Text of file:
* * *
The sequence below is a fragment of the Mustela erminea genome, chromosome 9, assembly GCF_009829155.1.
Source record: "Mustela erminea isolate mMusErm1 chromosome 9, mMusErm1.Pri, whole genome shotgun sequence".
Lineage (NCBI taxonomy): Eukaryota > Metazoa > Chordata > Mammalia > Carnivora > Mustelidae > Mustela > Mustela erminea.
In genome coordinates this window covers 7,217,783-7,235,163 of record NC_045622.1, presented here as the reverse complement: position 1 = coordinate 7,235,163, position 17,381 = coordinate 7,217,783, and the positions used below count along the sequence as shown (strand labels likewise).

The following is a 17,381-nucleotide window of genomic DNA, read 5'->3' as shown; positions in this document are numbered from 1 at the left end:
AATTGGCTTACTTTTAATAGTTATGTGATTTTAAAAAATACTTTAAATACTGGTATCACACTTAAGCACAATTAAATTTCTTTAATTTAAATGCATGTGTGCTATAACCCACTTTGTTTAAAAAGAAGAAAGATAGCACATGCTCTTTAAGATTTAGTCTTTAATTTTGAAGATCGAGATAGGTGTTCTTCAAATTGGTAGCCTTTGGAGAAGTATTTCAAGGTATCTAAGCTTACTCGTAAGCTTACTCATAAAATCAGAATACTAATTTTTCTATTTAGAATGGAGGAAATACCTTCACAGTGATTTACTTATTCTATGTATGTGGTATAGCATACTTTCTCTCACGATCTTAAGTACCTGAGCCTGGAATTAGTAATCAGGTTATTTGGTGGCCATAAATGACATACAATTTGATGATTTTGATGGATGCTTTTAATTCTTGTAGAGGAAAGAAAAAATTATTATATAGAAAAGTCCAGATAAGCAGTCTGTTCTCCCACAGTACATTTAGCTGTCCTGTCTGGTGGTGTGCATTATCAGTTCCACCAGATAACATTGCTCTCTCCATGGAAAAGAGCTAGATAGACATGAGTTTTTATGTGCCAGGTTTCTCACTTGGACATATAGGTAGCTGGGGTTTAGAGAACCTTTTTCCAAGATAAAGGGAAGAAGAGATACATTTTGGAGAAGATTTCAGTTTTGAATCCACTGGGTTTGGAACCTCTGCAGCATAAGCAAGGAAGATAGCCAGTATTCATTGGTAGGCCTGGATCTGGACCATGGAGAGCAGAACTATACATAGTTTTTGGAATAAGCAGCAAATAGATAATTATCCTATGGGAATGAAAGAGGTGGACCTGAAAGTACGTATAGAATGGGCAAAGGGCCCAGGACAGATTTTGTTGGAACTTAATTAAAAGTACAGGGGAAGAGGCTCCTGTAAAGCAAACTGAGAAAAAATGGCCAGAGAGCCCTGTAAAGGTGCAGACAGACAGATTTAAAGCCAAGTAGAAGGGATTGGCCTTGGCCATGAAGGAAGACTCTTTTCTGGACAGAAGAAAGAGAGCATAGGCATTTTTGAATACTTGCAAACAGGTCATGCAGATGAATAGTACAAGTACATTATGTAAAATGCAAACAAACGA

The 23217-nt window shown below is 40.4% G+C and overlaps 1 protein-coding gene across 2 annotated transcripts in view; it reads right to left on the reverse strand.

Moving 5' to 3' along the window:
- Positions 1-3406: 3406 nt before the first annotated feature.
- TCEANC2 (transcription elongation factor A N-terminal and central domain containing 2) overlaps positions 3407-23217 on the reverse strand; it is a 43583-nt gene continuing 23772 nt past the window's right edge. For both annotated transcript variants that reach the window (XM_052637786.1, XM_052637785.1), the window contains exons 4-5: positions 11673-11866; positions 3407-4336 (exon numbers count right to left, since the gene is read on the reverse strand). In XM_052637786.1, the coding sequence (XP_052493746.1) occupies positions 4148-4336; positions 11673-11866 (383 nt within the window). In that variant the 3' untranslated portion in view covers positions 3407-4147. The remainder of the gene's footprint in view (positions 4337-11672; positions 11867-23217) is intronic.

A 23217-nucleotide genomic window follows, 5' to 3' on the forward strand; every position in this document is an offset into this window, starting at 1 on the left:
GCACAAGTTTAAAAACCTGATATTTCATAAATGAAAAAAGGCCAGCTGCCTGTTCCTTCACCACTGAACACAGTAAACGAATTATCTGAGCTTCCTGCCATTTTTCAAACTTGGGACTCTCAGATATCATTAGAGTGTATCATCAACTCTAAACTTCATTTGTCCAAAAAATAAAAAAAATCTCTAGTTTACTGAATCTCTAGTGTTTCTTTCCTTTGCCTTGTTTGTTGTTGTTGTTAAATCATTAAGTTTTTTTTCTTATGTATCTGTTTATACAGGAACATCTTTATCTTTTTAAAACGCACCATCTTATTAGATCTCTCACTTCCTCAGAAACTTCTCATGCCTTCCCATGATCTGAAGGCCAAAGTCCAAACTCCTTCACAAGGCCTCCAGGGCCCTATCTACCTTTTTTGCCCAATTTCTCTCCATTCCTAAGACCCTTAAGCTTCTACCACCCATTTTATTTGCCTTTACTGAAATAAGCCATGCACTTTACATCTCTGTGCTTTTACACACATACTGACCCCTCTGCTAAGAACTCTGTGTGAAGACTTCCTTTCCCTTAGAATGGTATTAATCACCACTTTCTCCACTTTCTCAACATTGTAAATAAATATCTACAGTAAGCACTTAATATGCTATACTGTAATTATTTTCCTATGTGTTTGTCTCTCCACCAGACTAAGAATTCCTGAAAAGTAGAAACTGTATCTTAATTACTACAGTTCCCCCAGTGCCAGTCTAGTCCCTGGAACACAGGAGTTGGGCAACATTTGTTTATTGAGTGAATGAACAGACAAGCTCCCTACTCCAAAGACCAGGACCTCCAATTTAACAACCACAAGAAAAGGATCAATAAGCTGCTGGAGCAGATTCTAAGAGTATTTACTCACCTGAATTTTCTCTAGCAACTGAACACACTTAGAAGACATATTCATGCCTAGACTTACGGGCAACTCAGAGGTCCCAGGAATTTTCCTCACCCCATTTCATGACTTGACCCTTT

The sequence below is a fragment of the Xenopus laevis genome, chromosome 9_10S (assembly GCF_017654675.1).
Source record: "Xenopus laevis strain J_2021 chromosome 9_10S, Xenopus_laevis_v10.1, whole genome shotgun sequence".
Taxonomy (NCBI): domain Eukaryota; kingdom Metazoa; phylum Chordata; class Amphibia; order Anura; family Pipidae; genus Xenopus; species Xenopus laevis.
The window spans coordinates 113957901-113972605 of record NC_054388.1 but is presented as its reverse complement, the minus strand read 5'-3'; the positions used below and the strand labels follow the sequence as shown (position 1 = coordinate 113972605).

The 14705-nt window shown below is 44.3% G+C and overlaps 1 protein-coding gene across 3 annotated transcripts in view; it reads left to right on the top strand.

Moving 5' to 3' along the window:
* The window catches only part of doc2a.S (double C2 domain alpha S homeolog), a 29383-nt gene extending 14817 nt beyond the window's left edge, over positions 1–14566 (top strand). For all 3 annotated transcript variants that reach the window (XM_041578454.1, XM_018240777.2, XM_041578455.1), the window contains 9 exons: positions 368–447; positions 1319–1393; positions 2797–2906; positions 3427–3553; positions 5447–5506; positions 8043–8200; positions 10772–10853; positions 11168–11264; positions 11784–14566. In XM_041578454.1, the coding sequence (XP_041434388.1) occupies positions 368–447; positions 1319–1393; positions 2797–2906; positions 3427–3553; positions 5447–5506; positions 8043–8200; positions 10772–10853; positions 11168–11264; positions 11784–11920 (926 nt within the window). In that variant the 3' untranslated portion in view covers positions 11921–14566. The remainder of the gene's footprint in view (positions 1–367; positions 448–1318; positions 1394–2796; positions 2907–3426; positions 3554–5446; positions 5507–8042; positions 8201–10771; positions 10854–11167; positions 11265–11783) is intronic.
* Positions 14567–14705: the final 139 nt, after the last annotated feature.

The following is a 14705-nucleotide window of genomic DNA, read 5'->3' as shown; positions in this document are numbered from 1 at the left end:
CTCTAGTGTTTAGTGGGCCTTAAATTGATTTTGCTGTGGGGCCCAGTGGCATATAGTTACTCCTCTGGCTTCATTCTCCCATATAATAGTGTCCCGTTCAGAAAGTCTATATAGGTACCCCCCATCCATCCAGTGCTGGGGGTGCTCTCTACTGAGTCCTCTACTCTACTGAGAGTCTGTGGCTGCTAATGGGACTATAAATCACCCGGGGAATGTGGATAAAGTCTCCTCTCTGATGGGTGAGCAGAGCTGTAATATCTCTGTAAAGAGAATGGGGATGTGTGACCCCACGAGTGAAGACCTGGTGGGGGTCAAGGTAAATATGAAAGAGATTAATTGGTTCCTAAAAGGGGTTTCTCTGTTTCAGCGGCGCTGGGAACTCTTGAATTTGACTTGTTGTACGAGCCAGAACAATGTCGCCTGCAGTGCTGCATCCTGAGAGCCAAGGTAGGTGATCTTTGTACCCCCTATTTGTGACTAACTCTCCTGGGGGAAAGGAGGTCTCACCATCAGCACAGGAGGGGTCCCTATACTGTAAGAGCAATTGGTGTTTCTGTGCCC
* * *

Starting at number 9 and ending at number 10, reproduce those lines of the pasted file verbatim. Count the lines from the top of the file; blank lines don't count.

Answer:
- Positions 1-3406: 3406 nt before the first annotated feature.
- TCEANC2 (transcription elongation factor A N-terminal and central domain containing 2) overlaps positions 3407-23217 on the reverse strand; it is a 43583-nt gene continuing 23772 nt past the window's right edge. For both annotated transcript variants that reach the window (XM_052637786.1, XM_052637785.1), the window contains exons 4-5: positions 11673-11866; positions 3407-4336 (exon numbers count right to left, since the gene is read on the reverse strand). In XM_052637786.1, the coding sequence (XP_052493746.1) occupies positions 4148-4336; positions 11673-11866 (383 nt within the window). In that variant the 3' untranslated portion in view covers positions 3407-4147. The remainder of the gene's footprint in view (positions 4337-11672; positions 11867-23217) is intronic.